Adverts endorsing harmful gender stereotypes will be banned from June 2019 due to new guidelines issued by advertising watchdogs.
Under rules set by the Advertising Standards Authority (ASA), British companies will no longer be able to produce ads that show men and women conforming to sexist ideals, such as showing a man with his feet up at home while his wife does the housework.
The new code follows a review of gender roles as depicted in ads by the ASA, which found evidence that harmful stereotypes “can restrict the choices, aspirations and opportunities of children, young people and adults”.
On the ASA website, the watchdogs add that these stereotypes “play a part in unequal gender outcomes.”
To help companies stick to the new rules, the Committee of Advertising Practice (CAP) has published guidance online illustrating the kind of ads that are likely to be deemed problematic.
These include ads depicting a man or woman “failing to achieve a task specifically because of their gender,” offering the example of a man’s inability to change nappies or a woman’s inability to park a car.
Ads aimed at new mums could also be troublesome if they suggest that looking attractive or maintaining a pristine home are priorities over their emotional wellbeing.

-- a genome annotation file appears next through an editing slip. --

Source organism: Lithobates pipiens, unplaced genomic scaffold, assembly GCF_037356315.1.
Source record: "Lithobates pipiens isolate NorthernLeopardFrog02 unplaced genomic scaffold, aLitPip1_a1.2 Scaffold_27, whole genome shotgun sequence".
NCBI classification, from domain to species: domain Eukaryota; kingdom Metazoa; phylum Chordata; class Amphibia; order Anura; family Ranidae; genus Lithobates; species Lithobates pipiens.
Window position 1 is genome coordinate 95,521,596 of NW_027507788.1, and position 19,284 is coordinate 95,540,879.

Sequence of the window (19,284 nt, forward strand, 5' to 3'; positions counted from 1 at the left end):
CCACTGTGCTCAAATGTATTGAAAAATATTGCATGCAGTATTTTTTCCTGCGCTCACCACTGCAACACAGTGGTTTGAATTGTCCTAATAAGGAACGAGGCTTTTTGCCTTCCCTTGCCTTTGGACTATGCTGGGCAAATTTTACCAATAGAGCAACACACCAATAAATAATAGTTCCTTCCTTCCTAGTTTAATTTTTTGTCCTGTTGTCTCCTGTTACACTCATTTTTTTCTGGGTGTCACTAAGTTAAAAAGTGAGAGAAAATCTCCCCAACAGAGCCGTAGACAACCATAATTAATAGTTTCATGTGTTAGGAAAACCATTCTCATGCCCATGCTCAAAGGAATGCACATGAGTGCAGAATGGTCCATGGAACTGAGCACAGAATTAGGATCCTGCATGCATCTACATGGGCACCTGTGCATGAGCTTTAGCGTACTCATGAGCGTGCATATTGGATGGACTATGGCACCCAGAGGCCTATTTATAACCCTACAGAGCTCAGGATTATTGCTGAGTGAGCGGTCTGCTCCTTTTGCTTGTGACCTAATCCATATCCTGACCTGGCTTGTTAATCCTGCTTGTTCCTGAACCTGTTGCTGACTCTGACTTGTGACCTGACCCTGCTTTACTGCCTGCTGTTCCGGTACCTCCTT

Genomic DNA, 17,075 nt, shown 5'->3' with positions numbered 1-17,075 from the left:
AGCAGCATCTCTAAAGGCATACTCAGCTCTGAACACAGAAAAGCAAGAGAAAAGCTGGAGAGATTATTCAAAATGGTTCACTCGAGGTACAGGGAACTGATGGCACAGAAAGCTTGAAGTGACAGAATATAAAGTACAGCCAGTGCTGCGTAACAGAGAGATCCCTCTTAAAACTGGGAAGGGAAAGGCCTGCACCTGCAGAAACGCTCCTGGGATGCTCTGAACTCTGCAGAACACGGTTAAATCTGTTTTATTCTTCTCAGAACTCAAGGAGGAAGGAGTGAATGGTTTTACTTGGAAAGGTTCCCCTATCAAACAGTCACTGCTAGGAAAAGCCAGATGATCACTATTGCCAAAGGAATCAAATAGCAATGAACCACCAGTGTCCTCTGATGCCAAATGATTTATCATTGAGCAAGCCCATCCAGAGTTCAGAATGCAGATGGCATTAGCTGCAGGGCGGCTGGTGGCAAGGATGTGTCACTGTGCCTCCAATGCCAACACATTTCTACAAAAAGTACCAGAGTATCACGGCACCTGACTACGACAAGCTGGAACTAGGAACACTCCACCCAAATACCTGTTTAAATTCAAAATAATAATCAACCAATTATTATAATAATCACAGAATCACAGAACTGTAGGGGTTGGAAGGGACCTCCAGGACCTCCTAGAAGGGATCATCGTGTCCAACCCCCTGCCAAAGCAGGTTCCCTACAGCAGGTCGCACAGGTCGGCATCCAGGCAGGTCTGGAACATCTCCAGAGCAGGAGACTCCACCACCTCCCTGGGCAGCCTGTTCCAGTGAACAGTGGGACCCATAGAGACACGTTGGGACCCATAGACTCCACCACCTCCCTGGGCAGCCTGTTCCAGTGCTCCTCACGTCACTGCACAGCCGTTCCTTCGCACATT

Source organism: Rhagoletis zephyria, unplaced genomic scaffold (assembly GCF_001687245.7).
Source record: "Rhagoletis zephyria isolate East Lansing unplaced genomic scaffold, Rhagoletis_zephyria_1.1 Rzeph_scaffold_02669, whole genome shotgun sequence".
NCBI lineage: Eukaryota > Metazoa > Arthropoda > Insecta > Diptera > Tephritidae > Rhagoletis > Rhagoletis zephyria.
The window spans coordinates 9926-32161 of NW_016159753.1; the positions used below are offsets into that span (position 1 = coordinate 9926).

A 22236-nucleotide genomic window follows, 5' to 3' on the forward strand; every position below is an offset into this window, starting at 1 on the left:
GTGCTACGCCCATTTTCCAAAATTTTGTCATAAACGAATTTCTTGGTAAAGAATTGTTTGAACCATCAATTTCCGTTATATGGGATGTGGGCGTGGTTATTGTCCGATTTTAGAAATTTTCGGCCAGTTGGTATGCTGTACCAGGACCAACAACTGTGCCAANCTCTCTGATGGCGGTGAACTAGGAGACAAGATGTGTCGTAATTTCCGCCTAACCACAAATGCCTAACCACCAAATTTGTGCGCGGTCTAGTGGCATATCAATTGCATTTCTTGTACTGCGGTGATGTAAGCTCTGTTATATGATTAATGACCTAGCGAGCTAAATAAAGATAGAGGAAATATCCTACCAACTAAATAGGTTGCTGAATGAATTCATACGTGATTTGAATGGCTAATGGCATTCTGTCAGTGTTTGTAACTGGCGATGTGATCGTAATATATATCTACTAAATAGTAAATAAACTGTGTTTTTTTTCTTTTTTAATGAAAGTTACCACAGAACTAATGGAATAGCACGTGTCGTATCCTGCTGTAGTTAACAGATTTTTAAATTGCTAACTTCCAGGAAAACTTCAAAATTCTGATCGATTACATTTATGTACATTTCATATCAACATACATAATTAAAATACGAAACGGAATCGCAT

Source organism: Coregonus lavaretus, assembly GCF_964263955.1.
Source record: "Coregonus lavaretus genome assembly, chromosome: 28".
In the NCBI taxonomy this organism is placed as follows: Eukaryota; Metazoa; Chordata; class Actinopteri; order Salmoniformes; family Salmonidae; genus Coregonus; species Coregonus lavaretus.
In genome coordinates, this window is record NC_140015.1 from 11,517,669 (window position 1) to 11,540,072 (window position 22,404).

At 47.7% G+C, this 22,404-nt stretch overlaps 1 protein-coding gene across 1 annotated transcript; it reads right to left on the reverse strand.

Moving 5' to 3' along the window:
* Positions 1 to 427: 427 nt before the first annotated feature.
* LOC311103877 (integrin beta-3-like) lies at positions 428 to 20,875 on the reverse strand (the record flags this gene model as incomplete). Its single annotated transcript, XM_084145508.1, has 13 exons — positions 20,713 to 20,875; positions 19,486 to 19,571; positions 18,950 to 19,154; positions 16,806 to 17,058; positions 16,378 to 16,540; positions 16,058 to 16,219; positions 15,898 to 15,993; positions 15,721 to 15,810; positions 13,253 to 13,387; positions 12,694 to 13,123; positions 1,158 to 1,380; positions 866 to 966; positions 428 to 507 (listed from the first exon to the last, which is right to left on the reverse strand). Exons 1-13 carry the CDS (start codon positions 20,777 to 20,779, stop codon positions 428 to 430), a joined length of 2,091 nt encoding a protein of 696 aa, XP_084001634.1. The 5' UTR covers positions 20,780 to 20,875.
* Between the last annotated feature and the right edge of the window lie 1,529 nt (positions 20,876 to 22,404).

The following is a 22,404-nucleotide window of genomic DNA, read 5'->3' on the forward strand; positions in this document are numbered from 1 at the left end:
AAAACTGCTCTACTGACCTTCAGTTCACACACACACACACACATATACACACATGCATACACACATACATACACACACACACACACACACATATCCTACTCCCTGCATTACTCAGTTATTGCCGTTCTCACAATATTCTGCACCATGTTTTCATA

The ASA also states that ads seeking “to emphasise the contrast between a boy’s stereotypical personality (e.g. daring) with a girl’s stereotypical personality (e.g. caring)” should be handled with care.
News of a prospective ban on these ads first came to light in June 2017, after the ASA published a report that found a large number of British companies were endorsing stereotypical gender roles.
At the time, Evelyn Greeves, an 18-year-old Girl Guiding advocate, told The Independent just how much adverts influenced her sense of self during adolescence: “It’s taken me a long time to unlearn the stereotypes that were instilled into me by adverts and the media while I was growing up.
“The images of women make me feel like my body should be a certain way, and I think I’m still unlearning this idea that it’s always the woman who does the cooking and cleaning.”
Ella Smillie, who helped devise the guidelines, says the evidence published last year clearly showed the extent at which poor advertising can foster a damaging culture in which people feel restricted in society due to their gender.
“These ads can hold some people back from fulfilling their potential, or from aspiring to certain jobs and industries, bringing costs for individuals and the economy,” she adds.
“We’ve spent time consulting on new standards to make sure they target specifically those images and portrayals we found cause harm.”